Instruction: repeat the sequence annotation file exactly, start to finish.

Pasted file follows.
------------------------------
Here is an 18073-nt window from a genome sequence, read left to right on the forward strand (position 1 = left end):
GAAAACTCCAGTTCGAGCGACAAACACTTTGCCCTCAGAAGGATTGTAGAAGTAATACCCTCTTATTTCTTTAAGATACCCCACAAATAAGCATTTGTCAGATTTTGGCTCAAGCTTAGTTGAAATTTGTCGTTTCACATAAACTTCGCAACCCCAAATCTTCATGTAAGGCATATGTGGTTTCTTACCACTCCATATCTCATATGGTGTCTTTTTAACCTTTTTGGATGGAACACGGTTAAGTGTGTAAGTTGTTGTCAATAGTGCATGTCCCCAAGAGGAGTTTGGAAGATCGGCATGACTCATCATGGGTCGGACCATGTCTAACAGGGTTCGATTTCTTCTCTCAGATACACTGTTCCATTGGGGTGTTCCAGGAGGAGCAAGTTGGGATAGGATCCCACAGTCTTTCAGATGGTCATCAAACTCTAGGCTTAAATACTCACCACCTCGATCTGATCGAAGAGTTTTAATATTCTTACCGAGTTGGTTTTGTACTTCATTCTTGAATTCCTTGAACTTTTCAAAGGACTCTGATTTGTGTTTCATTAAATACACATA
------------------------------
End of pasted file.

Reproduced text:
Here is an 18073-nt window from a genome sequence, read left to right on the forward strand (position 1 = left end):
GAAAACTCCAGTTCGAGCGACAAACACTTTGCCCTCAGAAGGATTGTAGAAGTAATACCCTCTTATTTCTTTAAGATACCCCACAAATAAGCATTTGTCAGATTTTGGCTCAAGCTTAGTTGAAATTTGTCGTTTCACATAAACTTCGCAACCCCAAATCTTCATGTAAGGCATATGTGGTTTCTTACCACTCCATATCTCATATGGTGTCTTTTTAACCTTTTTGGATGGAACACGGTTAAGTGTGTAAGTTGTTGTCAATAGTGCATGTCCCCAAGAGGAGTTTGGAAGATCGGCATGACTCATCATGGGTCGGACCATGTCTAACAGGGTTCGATTTCTTCTCTCAGATACACTGTTCCATTGGGGTGTTCCAGGAGGAGCAAGTTGGGATAGGATCCCACAGTCTTTCAGATGGTCATCAAACTCTAGGCTTAAATACTCACCACCTCGATCTGATCGAAGAGTTTTAATATTCTTACCGAGTTGGTTTTGTACTTCATTCTTGAATTCCTTGAACTTTTCAAAGGACTCTGATTTGTGTTTCATTAAATACACATA